Saturday, December 28, 2013

Book Review: Alex Ferguson - My Autobiography

If Lord Wrigley's book were one of his teams, they would be a mid-table outfit with +1 goal difference and knocked out of all the cups by the quarter finals. A bit like his early MUFC teams in fact. His autobiography is middling, not a patch on the man himself or the type of performance we came to expect from Old Trafford.  His book does him and his achievements a disservice.

Now why is a die-hard lifetime fan of the Arsenal reading the words of an avowed competitor? Ah, to beat the enemy you must know him. I expect Wenger has read Fergie's book too - but he probably got even less out of it than me.

In fairness, parts of it are very good, particularly the chapters on Keane, Beckham and the two losses to Barcelona in the Champions League Finals. The sections on the media and other managers (Wenger, The Special One etc.) are interesting and reveal the side of Fergie we want to know more about.  But not nearly enough pages devoted to his early life, his playing career (he scored a lot of goals in Scotland), his success at Aberdeen, or the first few mediocre years at Man U.

He is  too effuse in praise for Giggs, Gary Neville and Scholes. Very little about the two Champions League wins. Some good parts on the way he managed certain players, especially van Nistlerooy and Rooney... but not enough on the earlier warriors like Robson, Ince, Paul McGrath. He totally glosses over the Cantona kung fu incident and gives Rio's failed drug test too many pages. Not nearly enough info on his relationship with the Glazers. Worse is the annoying habit of claiming to have spotted every talent imaginable at the age of eight... Please.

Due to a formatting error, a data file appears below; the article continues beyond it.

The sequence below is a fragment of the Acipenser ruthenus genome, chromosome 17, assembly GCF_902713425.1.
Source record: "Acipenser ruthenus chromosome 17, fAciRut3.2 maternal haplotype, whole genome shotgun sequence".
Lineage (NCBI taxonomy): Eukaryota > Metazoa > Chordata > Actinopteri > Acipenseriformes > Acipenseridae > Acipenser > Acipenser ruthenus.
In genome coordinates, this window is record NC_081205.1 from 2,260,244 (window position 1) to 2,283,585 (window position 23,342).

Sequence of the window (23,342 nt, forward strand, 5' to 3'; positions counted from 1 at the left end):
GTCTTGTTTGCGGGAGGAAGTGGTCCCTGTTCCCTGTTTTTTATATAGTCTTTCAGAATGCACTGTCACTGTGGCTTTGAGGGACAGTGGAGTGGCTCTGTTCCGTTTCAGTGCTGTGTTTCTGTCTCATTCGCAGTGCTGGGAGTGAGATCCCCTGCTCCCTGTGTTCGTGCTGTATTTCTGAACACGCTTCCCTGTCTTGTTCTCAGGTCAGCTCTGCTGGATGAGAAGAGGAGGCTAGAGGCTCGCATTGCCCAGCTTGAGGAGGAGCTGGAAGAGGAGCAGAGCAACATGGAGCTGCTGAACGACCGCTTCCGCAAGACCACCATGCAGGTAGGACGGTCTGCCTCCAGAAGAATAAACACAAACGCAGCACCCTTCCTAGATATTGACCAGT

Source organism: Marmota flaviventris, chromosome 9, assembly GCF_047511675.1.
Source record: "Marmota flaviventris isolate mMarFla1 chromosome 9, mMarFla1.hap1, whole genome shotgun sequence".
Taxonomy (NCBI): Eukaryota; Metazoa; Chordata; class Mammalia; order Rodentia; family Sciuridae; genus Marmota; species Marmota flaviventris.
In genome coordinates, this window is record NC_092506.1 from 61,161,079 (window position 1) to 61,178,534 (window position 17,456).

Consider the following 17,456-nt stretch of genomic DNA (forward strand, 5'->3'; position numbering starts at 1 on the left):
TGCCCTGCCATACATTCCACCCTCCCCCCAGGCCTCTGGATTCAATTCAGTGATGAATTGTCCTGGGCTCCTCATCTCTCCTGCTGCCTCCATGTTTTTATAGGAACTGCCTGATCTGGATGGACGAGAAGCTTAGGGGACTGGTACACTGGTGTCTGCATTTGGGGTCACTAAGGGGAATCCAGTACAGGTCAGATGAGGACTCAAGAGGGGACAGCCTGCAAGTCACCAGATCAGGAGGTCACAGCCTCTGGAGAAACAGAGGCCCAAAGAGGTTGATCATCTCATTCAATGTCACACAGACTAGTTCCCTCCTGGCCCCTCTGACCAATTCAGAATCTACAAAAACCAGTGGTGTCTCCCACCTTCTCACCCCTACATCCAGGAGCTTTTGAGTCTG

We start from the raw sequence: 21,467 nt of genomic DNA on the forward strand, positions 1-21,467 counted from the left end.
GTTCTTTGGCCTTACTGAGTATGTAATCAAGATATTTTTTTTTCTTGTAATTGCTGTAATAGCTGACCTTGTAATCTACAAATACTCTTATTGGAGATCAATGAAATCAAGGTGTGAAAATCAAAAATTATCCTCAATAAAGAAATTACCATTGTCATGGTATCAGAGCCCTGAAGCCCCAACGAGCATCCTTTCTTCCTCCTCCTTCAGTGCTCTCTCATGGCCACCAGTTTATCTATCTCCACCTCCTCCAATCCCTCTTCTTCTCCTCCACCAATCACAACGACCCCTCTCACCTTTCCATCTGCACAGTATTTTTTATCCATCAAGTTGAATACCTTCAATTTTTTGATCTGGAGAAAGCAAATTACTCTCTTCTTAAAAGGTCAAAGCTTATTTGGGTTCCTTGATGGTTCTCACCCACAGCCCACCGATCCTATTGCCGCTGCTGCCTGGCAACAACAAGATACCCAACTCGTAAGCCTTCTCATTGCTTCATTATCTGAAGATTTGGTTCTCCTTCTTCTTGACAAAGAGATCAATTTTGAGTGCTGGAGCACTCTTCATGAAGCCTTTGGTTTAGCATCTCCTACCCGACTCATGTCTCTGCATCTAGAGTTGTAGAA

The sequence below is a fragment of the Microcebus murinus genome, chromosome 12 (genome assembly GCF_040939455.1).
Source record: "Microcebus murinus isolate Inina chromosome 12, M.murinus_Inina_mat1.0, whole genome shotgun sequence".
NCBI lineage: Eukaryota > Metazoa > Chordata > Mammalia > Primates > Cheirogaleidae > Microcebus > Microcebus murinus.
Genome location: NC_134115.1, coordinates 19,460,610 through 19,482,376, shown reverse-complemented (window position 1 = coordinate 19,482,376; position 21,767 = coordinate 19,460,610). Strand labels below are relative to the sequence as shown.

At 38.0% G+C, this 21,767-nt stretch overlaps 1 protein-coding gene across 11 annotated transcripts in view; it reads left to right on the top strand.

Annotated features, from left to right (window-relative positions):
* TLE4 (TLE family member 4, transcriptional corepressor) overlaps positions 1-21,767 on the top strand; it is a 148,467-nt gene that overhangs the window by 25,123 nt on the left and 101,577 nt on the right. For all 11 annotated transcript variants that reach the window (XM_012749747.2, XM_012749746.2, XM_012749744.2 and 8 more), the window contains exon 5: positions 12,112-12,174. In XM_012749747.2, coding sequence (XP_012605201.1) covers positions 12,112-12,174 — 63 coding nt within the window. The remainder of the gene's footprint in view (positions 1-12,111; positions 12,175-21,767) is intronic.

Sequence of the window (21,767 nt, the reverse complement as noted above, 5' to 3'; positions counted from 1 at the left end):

I have nothing but admiration for what he achieved. I remember when Man U were a joke: the Tommy Doherty and Ron Atkinson years. As old Rednose wrote, they only bought players who scored against them, like Alan Brazil and Gary Birtles and won nothing of note for decades. Then starting with his first Championship win in 1992, he transformed them into a world power and took them further than Busby. But his book does not bring that forth. It was rushed and too short. With a normal size font and the last 30 pages of meaningless statistics removed, it is barely 100 pages. He only retired in May, how could his autobiography be ready by October?

I would have him training with the reserves, based on this hardly definitive effort.   A grade of "C".

Thursday, December 26, 2013

Merry Christmas!

Like Fairytale of New York, "Twinkle Little Christmas Lights" will one day be a Christmas classic. Enjoy!